The National Transportation Safety Board today released the following factual information on the investigation into the Union Pacific rail accident, June 20, 2003, in City of Commerce, CA.
(Note: All information is preliminary and subject to change as the investigation proceeds.)
Investigators from the NTSB's regional office in Gardena, CA, arrived on scene, June 20, shortly after the accident occurred. In the subsequent days they have been examining the rail cars and equipment, the track and train route, documenting communications among Union Pacific staff, and reviewing established railroad procedures. Investigators also have been interviewing train crews and other railroad personnel involved in the accident.
On June 20, 2003, at about 11:58 a.m. (PDT), 28 of 31 cars of a Union Pacific (UP) freight train derailed after running loose (without locomotives) for 28 miles. The cars became loose as they were being prepared for switching in the UP's Montclair rail yard. The derailment occurred as the runaway cars entered a siding in the City of Commerce, CA. During the course of the derailment, some of the cars and their cargo impacted nearby residences destroying two houses and damaging several others. Thirteen people suffered minor injuries and were transported to local hospitals. There were no fatalities. There was no hazardous materials release and no fire. About 150 people were evacuated from the area because of broken gas and water lines.
According to information from UP, the two-man crew for the train, a mixed freight train 2,281 feet in length, weighing 3,883 tons, came on duty 5:45 a.m. on Friday, June 20. After a short job briefing, they boarded the train, which consisted of three locomotives and 69 cars, performed an initial air brake test and departed the UP yard in Los Angeles, heading east for the Montclair rail yard in Montclair, CA.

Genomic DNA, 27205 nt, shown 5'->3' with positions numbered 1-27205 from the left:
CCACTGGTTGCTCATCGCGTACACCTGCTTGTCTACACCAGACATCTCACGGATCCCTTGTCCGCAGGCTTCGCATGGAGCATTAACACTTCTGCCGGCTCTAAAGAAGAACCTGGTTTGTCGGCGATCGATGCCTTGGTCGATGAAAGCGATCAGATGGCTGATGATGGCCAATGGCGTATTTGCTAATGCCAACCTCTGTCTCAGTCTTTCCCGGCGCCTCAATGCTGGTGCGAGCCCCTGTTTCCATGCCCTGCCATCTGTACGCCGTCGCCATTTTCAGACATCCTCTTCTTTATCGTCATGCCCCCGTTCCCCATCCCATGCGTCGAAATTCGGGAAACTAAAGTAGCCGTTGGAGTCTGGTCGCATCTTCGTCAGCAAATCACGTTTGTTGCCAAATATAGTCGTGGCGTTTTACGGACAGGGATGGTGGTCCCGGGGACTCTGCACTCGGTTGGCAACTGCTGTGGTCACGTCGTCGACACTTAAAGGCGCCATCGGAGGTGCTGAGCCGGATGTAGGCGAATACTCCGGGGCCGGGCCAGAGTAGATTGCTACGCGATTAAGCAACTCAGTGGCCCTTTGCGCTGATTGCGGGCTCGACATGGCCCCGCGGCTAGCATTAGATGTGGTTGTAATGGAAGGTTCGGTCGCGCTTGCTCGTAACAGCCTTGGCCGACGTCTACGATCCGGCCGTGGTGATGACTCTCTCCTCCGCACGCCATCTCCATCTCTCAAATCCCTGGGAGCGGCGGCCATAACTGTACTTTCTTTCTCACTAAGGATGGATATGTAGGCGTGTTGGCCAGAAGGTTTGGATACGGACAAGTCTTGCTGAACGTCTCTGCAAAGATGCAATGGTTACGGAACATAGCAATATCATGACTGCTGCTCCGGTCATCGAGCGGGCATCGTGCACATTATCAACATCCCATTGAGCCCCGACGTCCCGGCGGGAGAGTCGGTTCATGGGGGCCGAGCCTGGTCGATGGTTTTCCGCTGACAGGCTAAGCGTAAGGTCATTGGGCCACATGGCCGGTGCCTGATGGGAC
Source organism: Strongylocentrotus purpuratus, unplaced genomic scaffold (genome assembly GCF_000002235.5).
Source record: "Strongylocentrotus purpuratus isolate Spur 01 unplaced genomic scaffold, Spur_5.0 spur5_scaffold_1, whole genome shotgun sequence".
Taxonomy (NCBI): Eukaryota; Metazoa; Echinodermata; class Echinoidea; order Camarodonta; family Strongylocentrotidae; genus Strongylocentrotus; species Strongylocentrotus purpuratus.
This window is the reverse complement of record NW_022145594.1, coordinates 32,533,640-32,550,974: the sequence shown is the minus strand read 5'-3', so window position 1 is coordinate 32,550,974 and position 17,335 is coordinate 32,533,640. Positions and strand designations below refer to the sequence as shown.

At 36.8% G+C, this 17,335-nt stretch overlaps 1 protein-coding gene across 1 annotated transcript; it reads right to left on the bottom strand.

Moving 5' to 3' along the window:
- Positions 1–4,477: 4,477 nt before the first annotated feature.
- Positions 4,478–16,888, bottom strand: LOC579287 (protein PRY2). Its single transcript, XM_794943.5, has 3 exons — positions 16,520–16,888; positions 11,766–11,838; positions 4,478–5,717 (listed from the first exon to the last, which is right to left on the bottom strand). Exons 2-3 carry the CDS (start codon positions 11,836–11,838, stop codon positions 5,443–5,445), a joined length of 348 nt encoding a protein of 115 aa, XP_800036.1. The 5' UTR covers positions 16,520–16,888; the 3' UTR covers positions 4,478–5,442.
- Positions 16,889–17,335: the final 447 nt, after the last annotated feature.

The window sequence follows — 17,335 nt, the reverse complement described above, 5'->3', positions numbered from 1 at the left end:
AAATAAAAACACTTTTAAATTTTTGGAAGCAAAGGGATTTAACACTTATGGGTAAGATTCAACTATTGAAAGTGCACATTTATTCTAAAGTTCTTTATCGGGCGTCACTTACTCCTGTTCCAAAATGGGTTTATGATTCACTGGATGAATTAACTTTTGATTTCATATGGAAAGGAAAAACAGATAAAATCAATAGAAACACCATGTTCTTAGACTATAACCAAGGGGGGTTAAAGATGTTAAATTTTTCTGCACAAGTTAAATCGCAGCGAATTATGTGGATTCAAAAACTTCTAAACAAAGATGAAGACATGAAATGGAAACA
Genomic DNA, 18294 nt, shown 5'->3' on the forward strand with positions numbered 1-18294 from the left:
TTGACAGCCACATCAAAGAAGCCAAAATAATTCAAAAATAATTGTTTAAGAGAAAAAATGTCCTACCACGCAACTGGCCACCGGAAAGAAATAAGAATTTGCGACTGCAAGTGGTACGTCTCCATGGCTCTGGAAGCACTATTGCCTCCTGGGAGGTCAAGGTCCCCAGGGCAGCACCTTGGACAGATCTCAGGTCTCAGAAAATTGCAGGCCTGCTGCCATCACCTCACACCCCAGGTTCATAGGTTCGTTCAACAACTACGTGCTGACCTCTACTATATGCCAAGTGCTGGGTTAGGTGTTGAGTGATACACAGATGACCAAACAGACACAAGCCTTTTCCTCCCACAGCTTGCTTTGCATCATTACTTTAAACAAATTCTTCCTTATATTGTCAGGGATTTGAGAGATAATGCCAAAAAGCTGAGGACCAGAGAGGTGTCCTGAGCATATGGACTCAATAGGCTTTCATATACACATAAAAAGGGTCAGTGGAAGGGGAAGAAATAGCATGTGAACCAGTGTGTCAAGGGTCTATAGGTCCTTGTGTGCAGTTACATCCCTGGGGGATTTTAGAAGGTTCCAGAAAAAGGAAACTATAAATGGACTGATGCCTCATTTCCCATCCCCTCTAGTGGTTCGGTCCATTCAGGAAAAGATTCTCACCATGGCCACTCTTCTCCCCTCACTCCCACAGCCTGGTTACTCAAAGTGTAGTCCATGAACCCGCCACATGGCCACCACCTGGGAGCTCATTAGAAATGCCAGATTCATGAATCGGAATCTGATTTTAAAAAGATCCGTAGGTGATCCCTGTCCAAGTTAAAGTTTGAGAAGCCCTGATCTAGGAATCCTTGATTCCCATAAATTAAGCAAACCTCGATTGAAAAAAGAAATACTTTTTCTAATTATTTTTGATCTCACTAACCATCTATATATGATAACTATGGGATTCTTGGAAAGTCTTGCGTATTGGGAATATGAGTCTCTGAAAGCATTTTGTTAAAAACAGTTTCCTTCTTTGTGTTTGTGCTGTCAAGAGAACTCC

The engineer told investigators that the train handled fine en route and that he experienced no delays. The train entered the UP's City of Industry rail yard where 38 cars were detached for switching in the nearby area. The train then departed the City of Industry yard and the crew reports that they did not experience any problems with train handling. When the train reached the Montclair rail yard, a conductor for the yard switching crew instructed the inbound train to proceed to the east end of the yard, disconnect the locomotives and "hy-ball the brakes" (railroad vernacular for leave the brakes alone we'll take care of them).
Following those instructions, the train crew disconnected their locomotives from the rest of the cars, causing the air brakes on the cars to be automatically applied. The conductor for the yard then began bleeding air off some of the brakes on the freight cars to release the air brakes to expedite the switching operation. As the brakeman from the yard approached the middle of the train, the conductor instructed him to start there (in the middle) and bleed air from the cars eastward. Meanwhile, the yard conductor returned to assist an engineer in bringing a locomotive to the siding to connect with the cars.